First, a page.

Fox 8 Screenshot
Councilman Brian Kazy
Ward 16 city councilman Brian Kazy has literally put steering wheel locks on the basketball hoops at Jefferson Park (Lorain Avenue and W. 133rd), so distraught is he over the tripartite scourge of basketball, gambling and guns.
"I have a problem with people playing basketball, gambling and carrying guns," Kazy told Ed Gallek from the Fox 8 I-Team
He said he didn't want the hoops to be closed down permanently, but he considered the steering wheel locks a temporary fix until the "root of the problem" could be determined.
The problem, as Kazy outlined it, is that crowds of people sometimes gather at the courts. They sometimes gamble. They sometimes smoke weed. On Monday night, the problem exploded: A shooting took the life of one man and injured two others. It followed a violent weekend in Cleveland
, the latest in a grim 2021 series, during which there were at least nine incidents of gun violence.
The Jefferson Park incident occurred near the basketball courts, but there's no indication that basketball itself, or gambling for that matter, was to blame. From the cleveland.com report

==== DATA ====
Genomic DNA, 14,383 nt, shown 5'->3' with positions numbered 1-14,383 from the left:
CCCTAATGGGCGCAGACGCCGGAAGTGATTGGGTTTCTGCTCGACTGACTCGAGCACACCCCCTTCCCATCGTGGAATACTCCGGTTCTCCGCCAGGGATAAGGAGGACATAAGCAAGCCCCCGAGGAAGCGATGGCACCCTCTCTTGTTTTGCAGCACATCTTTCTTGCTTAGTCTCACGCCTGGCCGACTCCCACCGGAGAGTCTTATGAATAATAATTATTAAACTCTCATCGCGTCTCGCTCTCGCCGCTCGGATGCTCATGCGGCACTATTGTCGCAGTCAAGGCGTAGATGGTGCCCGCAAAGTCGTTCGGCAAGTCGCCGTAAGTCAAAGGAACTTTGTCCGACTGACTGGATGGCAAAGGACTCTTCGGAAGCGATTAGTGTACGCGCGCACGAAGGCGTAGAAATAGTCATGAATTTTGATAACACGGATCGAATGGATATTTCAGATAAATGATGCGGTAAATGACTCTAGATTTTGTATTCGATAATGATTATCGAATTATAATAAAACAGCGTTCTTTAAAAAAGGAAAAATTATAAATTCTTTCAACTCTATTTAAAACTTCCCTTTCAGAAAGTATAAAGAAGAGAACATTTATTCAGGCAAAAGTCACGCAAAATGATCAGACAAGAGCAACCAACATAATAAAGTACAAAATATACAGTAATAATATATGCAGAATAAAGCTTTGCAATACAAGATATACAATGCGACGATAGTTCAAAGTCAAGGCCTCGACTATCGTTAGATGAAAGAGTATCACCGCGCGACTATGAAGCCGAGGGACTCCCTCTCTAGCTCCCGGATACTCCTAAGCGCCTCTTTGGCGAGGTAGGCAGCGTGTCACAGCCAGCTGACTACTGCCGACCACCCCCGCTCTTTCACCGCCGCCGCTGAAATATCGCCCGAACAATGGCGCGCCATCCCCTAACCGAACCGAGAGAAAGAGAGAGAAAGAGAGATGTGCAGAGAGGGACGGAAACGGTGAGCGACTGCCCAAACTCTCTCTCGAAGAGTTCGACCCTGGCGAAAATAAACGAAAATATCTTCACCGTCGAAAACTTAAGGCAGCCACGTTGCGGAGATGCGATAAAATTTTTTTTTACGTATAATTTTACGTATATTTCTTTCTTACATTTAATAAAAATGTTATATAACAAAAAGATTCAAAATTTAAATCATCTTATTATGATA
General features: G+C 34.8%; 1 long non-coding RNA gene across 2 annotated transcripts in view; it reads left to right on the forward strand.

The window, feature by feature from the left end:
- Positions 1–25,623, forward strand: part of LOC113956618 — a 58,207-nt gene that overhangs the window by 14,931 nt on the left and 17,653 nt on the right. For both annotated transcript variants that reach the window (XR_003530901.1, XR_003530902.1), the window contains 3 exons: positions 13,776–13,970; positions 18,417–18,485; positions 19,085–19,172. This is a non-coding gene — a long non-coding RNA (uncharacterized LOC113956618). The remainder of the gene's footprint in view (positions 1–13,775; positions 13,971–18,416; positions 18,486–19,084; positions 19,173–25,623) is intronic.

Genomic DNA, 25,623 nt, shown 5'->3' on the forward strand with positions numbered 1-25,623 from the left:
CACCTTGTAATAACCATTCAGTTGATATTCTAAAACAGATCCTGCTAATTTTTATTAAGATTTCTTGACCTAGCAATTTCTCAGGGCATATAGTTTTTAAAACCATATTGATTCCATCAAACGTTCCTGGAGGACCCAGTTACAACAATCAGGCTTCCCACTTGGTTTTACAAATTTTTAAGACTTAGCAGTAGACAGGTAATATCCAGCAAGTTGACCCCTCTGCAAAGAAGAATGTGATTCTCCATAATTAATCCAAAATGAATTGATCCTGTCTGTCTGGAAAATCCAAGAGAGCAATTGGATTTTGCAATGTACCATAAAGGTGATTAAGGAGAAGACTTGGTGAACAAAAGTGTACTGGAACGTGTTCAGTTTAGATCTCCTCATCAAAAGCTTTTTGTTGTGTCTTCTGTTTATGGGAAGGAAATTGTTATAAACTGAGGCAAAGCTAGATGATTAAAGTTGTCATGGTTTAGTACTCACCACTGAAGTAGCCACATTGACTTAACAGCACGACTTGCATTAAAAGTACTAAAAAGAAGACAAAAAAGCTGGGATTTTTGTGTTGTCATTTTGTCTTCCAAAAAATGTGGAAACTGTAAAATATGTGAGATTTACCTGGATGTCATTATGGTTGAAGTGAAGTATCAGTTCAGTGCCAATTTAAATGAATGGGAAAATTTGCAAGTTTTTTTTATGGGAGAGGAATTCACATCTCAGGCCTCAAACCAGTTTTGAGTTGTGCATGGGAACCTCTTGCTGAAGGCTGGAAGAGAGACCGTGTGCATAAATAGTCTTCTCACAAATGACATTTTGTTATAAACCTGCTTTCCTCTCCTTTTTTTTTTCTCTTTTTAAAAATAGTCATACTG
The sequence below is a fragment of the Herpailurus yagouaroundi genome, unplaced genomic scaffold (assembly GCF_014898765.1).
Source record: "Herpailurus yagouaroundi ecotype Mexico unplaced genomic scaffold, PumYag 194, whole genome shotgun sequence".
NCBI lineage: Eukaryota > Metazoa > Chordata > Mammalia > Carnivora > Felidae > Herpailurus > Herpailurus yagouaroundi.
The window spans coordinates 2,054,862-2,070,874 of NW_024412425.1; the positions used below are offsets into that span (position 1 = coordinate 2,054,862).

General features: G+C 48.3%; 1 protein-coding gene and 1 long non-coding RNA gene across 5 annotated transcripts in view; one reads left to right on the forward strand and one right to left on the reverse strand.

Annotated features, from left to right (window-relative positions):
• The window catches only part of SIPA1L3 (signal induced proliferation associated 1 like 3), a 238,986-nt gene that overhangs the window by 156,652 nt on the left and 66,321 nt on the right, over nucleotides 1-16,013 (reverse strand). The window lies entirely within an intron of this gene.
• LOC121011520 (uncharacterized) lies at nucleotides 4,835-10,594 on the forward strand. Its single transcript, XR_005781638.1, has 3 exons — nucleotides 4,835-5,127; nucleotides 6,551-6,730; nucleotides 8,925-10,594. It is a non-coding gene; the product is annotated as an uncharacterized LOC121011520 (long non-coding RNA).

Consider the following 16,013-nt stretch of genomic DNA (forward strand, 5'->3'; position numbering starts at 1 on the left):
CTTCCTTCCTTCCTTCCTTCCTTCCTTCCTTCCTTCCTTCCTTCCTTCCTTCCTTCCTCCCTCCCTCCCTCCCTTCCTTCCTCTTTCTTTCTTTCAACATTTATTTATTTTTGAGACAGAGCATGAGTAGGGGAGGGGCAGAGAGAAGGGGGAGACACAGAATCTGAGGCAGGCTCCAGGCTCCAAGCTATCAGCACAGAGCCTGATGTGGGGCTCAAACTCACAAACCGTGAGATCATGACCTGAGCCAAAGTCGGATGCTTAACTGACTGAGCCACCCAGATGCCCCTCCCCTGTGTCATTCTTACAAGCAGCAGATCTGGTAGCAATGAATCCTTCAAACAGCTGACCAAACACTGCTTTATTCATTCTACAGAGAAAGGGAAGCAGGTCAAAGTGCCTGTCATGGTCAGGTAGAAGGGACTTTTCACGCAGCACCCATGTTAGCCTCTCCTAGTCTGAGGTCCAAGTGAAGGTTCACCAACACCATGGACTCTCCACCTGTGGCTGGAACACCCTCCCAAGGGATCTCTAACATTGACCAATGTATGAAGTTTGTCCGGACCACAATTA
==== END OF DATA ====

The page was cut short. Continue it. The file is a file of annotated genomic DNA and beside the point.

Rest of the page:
"Witnesses told investigators that two unknown men arrived at the park in a vehicle, approached the victims on foot and started shooting. The two men got back in the vehicle and left the neighborhood, police said."
In that case, Kazy might be better off banning vehicles than banning basketball, but his response follows a pattern. It's identical, in fact, to the city of Lakewood's, which took down basketball hoops at Madison Park after a shooting there in April. The hoops were put back up two weeks later after resident outcry.
"Basketball courts do not cause gun violence," wrote a resident in a letter to the editor in The Plain Dealer
. "Guns cause gun violence. The city’s response to close only these courts sends a very clear message: Keep “others” out, so long as we are protected."
That message has been sent in communities across the country, where basketball courts and hoops tend to be removed as neighborhoods become whiter and wealthier. A recent report on the topic
found that in Chicago, over the last decade, 16 basketball courts and 42 backboards have been removed from city parks, and that the neighborhoods where they have come down have also experienced the highest increases in property values since 2000.
Kazy's actions might have made more sense as political theater, a stunt to endear himself to Ward 16 voters in an election year. But Kazy is running unopposed in 2021. His actions are merely the default response, which emerges from the assumption that Black people hanging out in groups is by definition a problem.
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